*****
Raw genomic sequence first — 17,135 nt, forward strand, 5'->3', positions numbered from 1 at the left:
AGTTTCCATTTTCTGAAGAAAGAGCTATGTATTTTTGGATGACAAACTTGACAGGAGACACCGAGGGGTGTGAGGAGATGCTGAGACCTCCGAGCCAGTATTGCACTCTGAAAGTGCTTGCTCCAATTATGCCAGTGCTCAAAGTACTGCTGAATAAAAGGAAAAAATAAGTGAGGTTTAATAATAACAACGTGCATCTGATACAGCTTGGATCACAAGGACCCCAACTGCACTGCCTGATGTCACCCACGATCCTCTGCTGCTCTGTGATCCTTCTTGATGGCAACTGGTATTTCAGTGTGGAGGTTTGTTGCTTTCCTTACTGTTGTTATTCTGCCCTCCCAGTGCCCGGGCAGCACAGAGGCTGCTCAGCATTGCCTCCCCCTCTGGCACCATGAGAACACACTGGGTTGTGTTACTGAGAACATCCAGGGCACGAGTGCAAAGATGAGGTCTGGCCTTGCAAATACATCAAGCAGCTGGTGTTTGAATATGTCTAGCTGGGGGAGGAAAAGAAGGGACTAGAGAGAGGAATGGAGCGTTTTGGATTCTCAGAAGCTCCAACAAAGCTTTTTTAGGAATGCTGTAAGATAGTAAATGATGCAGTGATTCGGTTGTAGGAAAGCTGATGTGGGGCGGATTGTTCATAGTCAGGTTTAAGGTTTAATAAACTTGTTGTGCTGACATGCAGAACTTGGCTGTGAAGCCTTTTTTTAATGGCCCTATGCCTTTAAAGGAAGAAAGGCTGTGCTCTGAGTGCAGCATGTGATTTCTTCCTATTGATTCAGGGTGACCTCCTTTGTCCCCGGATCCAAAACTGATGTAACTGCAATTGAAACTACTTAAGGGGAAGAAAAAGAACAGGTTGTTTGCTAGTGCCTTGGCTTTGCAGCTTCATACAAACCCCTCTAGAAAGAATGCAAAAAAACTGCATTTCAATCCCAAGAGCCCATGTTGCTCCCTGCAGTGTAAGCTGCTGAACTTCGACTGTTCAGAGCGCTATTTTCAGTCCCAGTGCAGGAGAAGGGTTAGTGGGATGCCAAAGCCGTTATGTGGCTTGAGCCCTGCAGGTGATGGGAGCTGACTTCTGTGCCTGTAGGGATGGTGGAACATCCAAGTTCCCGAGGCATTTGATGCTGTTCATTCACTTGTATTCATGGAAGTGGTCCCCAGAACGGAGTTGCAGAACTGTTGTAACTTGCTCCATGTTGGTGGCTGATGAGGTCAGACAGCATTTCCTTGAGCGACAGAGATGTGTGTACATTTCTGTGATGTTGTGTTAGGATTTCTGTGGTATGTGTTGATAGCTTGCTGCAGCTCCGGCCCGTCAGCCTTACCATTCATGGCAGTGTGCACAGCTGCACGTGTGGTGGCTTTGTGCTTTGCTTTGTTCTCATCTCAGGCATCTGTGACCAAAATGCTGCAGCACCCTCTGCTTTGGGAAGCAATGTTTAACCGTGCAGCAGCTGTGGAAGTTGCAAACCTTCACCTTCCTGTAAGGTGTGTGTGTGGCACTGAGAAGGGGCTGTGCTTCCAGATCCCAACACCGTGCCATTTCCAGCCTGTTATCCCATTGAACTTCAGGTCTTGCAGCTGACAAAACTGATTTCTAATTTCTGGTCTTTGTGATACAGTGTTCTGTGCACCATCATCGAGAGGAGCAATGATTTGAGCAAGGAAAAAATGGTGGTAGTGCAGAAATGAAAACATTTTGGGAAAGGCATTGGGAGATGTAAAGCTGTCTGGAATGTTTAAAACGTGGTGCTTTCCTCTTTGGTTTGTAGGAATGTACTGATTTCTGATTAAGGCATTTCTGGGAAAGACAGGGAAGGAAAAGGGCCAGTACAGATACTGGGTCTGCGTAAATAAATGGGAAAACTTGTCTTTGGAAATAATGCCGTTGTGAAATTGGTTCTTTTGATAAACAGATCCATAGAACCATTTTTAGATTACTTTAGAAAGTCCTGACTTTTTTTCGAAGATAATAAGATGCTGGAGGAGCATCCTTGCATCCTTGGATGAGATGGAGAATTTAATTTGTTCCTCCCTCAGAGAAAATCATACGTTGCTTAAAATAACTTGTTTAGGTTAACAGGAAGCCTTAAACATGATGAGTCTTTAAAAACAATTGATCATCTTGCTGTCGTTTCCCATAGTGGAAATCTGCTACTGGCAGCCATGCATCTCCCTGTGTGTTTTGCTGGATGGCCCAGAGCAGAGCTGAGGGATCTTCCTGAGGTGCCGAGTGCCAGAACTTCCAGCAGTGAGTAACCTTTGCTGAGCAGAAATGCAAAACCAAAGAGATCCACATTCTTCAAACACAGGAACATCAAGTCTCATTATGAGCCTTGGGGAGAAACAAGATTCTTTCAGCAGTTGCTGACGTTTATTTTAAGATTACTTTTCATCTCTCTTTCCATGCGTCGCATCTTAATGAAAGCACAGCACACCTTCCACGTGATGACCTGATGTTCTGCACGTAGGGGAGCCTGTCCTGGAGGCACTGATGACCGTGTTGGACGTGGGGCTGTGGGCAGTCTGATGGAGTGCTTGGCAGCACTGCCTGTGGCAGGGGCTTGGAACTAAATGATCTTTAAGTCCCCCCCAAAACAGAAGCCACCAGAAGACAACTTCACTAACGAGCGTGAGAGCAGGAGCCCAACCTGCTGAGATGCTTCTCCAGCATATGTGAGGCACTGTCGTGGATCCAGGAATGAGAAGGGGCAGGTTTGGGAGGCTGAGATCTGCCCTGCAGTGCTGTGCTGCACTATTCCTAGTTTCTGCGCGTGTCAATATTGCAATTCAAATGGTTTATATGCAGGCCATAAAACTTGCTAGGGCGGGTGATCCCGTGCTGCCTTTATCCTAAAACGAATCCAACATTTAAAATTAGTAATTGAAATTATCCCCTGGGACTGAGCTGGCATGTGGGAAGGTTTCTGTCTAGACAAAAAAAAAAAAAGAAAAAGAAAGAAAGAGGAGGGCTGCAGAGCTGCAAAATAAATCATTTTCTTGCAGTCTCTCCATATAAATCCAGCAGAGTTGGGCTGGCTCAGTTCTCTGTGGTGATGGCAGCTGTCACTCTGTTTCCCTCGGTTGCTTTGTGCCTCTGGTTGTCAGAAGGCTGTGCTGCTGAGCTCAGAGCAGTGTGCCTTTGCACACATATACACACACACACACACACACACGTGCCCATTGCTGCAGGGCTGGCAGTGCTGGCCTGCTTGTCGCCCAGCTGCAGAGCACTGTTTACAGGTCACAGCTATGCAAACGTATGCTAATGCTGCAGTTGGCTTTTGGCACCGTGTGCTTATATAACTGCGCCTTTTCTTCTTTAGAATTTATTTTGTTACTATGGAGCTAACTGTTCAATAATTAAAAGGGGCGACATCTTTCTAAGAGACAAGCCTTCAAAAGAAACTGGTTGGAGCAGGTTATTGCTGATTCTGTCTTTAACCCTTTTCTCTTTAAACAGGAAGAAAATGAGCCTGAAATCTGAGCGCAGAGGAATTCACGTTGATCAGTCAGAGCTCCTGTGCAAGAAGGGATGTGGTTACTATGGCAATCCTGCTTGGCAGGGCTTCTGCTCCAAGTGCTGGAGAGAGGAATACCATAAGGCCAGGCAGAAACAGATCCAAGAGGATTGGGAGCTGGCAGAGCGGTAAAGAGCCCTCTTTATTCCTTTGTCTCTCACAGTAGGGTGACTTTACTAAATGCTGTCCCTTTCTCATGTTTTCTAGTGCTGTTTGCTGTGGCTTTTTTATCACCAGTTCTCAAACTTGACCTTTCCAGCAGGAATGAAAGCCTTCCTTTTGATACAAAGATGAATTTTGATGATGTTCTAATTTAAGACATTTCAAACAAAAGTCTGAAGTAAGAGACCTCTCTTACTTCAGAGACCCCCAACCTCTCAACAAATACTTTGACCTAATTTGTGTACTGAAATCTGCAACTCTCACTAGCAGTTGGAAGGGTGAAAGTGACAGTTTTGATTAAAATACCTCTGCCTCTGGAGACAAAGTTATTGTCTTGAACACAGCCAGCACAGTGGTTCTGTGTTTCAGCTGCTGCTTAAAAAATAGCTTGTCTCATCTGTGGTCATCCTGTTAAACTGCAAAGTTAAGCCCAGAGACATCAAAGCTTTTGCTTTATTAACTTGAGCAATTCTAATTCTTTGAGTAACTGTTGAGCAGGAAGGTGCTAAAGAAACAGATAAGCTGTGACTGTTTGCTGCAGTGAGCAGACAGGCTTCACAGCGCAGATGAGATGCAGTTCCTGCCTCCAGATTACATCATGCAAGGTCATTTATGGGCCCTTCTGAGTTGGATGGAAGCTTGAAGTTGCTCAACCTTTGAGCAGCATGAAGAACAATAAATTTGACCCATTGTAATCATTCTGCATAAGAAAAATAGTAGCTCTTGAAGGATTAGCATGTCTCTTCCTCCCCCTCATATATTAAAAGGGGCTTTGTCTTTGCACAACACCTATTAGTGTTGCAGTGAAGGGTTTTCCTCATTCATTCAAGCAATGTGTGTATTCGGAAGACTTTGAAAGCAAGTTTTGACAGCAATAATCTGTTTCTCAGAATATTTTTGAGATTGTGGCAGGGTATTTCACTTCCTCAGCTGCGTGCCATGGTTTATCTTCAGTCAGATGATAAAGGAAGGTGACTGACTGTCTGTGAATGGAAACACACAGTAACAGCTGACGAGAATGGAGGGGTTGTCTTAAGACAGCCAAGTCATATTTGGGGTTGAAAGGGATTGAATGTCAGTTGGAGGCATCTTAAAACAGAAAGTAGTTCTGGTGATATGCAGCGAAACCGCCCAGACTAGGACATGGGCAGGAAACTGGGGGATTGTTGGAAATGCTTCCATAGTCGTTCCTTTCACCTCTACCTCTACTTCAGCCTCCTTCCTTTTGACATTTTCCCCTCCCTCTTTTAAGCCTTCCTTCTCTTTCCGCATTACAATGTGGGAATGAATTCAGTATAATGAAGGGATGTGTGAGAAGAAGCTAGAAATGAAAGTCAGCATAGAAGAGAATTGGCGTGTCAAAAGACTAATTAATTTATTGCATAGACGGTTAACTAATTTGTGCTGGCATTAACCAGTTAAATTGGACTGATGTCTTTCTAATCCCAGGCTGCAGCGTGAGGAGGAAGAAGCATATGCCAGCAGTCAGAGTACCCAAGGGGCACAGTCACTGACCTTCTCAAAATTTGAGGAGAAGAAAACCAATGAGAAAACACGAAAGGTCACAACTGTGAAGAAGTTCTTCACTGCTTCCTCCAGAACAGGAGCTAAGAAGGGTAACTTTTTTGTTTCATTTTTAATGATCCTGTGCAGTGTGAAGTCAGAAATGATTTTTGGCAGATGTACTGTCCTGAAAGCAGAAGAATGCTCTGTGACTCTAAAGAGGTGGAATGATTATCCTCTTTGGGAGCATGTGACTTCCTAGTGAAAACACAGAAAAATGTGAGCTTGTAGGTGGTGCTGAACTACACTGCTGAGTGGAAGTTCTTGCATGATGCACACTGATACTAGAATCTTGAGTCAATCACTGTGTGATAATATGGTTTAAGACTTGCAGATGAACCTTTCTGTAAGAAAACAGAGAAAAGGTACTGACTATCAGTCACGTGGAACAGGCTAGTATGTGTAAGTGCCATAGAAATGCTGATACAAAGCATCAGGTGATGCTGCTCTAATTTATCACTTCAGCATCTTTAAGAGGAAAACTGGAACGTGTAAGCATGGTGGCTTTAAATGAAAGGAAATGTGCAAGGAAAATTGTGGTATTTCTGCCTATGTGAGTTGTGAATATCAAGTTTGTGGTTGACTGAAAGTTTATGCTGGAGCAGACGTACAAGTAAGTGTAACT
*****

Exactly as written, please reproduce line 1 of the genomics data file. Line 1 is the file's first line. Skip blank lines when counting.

Raw genomic sequence first — 17,135 nt, forward strand, 5'->3', positions numbered from 1 at the left: